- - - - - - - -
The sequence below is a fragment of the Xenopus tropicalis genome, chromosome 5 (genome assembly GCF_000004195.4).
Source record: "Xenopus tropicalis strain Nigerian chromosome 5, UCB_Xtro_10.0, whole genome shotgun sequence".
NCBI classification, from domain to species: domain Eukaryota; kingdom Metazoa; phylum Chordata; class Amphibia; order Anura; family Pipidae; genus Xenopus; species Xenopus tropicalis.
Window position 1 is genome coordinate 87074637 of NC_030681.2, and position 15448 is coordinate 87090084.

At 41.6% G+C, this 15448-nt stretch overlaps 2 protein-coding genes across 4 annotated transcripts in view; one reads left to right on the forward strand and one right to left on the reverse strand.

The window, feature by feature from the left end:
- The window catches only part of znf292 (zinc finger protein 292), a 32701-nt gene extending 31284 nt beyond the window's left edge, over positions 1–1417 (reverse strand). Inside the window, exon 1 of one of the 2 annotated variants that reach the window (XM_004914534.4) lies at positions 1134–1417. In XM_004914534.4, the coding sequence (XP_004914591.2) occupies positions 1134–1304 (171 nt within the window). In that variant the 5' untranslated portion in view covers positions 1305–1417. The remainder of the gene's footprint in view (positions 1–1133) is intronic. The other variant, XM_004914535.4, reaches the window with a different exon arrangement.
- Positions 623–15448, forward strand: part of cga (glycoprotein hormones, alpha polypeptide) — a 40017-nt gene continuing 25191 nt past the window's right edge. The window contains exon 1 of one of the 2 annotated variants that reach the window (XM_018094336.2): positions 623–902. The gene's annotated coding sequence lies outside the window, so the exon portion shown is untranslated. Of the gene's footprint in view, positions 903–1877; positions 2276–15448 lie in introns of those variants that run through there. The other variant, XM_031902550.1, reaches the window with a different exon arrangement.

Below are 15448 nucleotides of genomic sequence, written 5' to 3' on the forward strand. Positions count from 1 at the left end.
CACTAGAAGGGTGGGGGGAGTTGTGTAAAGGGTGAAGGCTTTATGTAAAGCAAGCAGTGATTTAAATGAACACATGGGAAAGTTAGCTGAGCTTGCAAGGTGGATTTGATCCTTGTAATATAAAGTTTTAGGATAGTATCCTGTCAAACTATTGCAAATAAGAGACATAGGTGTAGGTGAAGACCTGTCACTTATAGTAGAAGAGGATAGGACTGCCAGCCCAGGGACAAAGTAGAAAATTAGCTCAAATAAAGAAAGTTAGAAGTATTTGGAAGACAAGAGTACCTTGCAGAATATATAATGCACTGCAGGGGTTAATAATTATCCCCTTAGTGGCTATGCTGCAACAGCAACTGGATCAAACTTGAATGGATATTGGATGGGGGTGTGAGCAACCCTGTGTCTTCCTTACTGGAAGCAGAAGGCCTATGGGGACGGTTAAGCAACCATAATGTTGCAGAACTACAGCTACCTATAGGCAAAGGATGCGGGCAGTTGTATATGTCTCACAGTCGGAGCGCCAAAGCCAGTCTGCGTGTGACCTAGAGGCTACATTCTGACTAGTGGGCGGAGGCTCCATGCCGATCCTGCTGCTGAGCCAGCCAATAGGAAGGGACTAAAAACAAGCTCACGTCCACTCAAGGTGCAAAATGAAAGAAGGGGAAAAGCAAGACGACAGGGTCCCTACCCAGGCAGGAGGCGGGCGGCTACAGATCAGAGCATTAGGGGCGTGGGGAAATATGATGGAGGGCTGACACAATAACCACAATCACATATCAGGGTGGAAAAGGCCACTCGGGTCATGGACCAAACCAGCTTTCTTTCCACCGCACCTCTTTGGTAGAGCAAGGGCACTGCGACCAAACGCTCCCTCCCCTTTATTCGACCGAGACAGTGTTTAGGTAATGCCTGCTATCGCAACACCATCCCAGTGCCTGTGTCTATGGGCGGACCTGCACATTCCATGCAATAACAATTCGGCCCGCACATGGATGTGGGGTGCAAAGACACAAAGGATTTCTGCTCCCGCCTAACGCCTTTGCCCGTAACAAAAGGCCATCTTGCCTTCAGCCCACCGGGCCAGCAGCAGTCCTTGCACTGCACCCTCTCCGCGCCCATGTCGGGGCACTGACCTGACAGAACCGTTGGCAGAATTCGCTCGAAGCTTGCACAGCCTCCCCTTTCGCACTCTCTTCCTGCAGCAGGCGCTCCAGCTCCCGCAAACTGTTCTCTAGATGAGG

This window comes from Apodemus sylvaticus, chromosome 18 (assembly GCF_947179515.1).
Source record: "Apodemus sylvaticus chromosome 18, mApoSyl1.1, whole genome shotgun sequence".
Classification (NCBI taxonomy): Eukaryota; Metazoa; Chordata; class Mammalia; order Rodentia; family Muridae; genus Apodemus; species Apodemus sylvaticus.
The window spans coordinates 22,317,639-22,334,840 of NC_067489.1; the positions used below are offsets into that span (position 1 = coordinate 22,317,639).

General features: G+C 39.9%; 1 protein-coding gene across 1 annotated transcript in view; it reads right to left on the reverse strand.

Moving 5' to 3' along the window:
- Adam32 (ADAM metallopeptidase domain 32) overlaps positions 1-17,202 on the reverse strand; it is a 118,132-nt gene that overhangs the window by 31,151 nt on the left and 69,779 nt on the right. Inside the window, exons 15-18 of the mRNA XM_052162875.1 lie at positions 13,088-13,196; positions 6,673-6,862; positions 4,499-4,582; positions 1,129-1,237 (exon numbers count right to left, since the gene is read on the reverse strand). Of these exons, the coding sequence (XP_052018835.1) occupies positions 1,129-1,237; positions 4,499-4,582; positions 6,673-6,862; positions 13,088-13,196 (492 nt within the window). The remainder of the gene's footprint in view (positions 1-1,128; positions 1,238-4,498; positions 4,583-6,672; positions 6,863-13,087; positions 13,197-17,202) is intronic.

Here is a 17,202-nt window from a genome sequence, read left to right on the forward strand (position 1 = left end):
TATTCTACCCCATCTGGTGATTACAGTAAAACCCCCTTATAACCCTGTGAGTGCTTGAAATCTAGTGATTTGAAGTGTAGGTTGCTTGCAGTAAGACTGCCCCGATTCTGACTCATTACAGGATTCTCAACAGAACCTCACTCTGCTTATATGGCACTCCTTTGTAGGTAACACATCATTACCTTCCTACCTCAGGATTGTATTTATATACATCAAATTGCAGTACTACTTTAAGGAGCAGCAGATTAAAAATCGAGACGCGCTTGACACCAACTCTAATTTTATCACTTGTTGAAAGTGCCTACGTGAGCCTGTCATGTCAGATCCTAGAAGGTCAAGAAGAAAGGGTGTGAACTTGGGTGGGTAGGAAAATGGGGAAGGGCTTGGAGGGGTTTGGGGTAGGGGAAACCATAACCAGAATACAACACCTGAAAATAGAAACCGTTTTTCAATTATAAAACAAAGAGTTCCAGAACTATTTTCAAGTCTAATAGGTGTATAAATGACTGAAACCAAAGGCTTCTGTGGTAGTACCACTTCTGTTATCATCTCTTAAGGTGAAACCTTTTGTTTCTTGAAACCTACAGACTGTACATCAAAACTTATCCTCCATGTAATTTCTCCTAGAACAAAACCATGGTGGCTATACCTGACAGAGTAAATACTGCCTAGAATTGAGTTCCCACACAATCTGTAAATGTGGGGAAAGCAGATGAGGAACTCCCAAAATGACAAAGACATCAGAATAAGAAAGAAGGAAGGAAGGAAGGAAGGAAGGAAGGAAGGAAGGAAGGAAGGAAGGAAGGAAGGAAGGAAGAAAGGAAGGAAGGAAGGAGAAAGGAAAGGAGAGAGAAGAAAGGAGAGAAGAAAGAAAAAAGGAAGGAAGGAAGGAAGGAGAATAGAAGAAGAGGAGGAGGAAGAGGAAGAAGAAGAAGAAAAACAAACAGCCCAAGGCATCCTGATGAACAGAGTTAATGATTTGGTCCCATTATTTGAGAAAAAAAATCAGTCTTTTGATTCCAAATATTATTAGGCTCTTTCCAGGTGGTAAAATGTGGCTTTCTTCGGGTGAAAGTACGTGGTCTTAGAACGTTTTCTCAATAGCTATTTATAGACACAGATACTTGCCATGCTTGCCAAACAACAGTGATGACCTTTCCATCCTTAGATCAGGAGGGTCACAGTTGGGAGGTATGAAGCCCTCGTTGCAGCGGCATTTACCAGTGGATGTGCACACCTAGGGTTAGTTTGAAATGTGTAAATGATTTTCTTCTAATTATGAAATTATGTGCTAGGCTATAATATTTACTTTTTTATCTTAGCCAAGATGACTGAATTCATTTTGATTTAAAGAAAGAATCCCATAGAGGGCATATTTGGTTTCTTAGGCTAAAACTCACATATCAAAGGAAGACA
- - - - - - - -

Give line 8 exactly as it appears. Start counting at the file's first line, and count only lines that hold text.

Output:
- Positions 623–15448, forward strand: part of cga (glycoprotein hormones, alpha polypeptide) — a 40017-nt gene continuing 25191 nt past the window's right edge. The window contains exon 1 of one of the 2 annotated variants that reach the window (XM_018094336.2): positions 623–902. The gene's annotated coding sequence lies outside the window, so the exon portion shown is untranslated. Of the gene's footprint in view, positions 903–1877; positions 2276–15448 lie in introns of those variants that run through there. The other variant, XM_031902550.1, reaches the window with a different exon arrangement.